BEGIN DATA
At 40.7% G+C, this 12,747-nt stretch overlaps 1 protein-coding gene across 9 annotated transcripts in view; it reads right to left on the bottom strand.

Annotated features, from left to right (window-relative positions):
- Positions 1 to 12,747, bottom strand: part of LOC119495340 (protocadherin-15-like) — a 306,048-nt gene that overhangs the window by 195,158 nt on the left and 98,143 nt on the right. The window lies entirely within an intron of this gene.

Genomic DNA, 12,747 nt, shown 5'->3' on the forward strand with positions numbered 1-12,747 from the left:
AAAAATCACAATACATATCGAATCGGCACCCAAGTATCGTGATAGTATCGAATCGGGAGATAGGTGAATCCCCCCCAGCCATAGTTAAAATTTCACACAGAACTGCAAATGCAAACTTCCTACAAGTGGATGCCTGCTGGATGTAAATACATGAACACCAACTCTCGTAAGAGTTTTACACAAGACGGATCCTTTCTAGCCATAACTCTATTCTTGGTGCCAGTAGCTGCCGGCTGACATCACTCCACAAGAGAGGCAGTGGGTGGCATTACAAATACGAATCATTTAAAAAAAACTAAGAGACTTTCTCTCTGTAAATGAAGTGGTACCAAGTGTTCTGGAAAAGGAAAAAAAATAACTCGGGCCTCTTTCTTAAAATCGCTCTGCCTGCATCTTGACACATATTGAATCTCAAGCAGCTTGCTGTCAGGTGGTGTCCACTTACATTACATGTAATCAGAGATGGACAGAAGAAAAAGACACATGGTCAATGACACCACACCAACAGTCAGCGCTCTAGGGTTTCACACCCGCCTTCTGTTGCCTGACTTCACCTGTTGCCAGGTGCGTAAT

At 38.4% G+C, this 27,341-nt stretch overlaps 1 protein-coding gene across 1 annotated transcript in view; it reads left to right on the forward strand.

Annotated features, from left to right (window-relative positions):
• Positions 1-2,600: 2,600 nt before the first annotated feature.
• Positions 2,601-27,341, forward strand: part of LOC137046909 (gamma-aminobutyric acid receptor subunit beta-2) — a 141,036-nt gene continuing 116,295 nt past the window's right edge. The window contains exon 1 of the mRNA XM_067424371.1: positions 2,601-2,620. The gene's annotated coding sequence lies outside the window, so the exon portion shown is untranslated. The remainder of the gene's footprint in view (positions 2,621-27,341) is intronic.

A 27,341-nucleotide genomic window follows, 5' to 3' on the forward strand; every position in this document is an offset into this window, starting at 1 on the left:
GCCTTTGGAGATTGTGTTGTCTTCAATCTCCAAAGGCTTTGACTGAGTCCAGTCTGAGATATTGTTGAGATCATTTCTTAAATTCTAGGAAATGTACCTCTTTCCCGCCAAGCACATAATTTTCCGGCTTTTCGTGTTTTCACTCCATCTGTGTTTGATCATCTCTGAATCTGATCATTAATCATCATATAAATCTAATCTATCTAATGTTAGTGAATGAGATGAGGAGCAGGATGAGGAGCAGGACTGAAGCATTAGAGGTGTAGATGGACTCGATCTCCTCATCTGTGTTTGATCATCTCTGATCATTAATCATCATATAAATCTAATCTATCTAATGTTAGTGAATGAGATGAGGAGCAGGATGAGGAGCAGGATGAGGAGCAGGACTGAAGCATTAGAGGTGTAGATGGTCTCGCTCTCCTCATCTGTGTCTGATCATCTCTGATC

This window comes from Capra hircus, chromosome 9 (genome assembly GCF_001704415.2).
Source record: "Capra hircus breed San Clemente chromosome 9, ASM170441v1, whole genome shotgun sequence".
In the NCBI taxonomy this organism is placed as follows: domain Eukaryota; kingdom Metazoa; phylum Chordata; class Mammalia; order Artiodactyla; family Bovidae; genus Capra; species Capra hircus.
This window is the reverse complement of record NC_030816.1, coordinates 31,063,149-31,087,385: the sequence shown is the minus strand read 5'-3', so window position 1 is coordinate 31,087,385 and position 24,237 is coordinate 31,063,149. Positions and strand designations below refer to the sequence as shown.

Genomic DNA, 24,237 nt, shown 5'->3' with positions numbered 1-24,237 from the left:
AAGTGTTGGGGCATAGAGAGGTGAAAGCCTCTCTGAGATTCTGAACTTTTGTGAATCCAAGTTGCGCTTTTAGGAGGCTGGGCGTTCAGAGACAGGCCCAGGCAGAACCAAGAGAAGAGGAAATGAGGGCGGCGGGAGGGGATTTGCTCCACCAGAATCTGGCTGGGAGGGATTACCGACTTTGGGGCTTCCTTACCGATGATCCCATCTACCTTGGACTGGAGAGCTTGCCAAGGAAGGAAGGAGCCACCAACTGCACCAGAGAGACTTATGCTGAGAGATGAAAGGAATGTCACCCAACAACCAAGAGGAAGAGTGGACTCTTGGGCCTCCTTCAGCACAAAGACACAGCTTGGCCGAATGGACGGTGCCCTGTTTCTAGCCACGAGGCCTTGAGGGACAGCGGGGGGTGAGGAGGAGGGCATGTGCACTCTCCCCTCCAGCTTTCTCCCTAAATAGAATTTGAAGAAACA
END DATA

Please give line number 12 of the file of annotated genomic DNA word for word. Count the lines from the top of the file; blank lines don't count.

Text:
This window comes from Capra hircus, chromosome 9 (genome assembly GCF_001704415.2).